Video applications benefit from architectures that distribute data across multiple disks and servers to increase the degree of parallelism, i.e., bandwidth. This approach not only provides a more cost-effective implementation, but also it allows video-optimized storage to meet the performance and throughput requirements that might not be available from more traditional storage architectures.

Operational simplicity

Historically, video storage was supplied as part of a media solution. The needed storage was embedded with the applications, such as editing or master control playout. Because these applications typically live outside the domain of IT management, stations often required additional support from their vendors. Due to the sheer volume of data, companies cannot afford the operational overhead of complex management paradigms.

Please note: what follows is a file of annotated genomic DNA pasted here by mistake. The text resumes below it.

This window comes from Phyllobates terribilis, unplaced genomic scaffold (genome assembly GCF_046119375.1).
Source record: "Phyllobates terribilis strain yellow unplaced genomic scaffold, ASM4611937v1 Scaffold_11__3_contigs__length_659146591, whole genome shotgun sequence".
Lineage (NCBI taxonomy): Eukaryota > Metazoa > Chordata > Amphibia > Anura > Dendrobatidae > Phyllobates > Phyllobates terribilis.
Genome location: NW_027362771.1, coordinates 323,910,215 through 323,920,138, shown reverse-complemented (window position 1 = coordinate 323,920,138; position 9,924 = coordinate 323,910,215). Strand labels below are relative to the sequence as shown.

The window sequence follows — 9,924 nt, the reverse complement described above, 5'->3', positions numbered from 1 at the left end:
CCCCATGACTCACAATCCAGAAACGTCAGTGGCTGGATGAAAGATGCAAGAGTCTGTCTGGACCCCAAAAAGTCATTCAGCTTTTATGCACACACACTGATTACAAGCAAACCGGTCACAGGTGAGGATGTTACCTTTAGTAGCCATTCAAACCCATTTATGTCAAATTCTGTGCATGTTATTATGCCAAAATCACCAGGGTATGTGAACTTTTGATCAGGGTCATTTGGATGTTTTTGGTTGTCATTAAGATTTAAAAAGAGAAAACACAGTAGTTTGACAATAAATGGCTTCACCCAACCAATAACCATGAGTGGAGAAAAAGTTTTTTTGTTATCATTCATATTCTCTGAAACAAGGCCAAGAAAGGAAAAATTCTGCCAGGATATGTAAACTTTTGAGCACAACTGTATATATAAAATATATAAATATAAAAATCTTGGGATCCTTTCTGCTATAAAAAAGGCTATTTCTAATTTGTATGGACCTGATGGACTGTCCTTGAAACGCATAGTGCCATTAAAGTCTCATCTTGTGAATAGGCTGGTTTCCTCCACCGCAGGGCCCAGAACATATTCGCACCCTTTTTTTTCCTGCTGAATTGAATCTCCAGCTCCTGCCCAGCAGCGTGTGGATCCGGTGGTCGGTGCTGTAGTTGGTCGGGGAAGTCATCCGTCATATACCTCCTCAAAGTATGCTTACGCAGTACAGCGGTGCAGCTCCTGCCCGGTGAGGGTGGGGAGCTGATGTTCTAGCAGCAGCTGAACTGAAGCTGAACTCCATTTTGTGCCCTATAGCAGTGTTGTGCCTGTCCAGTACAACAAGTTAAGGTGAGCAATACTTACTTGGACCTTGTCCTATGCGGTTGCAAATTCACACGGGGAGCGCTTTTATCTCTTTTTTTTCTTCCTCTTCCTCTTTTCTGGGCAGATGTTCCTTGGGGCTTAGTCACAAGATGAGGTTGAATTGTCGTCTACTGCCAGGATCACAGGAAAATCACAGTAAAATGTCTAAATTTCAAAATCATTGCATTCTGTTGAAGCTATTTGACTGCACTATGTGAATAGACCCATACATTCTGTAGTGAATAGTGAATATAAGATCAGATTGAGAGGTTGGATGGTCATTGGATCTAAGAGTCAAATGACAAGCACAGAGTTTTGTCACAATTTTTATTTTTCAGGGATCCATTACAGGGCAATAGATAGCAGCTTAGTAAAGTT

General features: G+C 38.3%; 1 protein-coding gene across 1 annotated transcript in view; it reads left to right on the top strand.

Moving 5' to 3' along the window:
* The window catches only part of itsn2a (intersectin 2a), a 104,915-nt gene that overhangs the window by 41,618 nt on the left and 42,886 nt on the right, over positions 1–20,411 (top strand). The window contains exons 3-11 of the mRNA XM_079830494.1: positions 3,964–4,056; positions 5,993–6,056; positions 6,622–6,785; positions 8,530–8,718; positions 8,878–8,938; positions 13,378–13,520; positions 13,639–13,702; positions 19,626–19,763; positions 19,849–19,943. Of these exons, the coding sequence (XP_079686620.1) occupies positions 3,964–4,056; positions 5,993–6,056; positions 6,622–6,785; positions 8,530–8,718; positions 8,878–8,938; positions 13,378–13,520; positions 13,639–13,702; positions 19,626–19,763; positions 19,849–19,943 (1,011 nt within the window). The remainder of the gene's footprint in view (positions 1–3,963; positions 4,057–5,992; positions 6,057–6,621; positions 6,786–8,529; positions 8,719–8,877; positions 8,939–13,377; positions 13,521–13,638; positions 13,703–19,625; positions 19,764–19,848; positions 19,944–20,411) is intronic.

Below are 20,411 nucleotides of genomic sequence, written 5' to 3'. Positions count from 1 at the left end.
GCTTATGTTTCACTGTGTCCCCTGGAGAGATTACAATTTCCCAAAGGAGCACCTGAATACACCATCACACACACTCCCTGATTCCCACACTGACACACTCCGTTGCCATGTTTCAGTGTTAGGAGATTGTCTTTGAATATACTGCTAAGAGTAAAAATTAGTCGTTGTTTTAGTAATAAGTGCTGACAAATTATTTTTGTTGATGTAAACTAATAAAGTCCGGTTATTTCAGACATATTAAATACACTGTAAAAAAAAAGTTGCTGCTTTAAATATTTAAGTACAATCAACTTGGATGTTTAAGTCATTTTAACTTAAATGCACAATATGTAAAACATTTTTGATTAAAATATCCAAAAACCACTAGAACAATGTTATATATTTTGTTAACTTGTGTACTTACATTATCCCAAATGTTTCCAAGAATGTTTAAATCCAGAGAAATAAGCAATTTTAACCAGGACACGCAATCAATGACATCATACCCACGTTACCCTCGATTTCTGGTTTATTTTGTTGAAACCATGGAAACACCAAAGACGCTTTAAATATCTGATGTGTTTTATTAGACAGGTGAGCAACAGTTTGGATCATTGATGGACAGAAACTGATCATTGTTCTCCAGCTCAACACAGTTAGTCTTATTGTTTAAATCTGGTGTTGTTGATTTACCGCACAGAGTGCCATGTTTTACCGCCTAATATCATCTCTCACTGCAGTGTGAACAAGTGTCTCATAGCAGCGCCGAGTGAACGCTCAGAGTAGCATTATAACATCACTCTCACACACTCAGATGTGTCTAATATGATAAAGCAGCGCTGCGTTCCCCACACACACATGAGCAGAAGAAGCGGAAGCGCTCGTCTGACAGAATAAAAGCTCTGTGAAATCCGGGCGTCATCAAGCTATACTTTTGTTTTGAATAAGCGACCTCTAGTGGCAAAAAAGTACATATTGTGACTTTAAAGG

Also, because video engineers, who were often less familiar with IT, were in charge of maintenance, the on-site management of the storage had to be far simpler than other facility storage. This has forced some stations to begin consolidating management of storage technology within their IT departments.

Modular growth

Video consumes large amounts of storage. And, the pace of growth is not always predictable. This is especially true of applications with user-generated content. Even traditional video applications like editing and graphics can experience unexpected growth due to expansion in the number of data sources, the move to HD or a desire to store content in multiple formats to support multiple playout channels.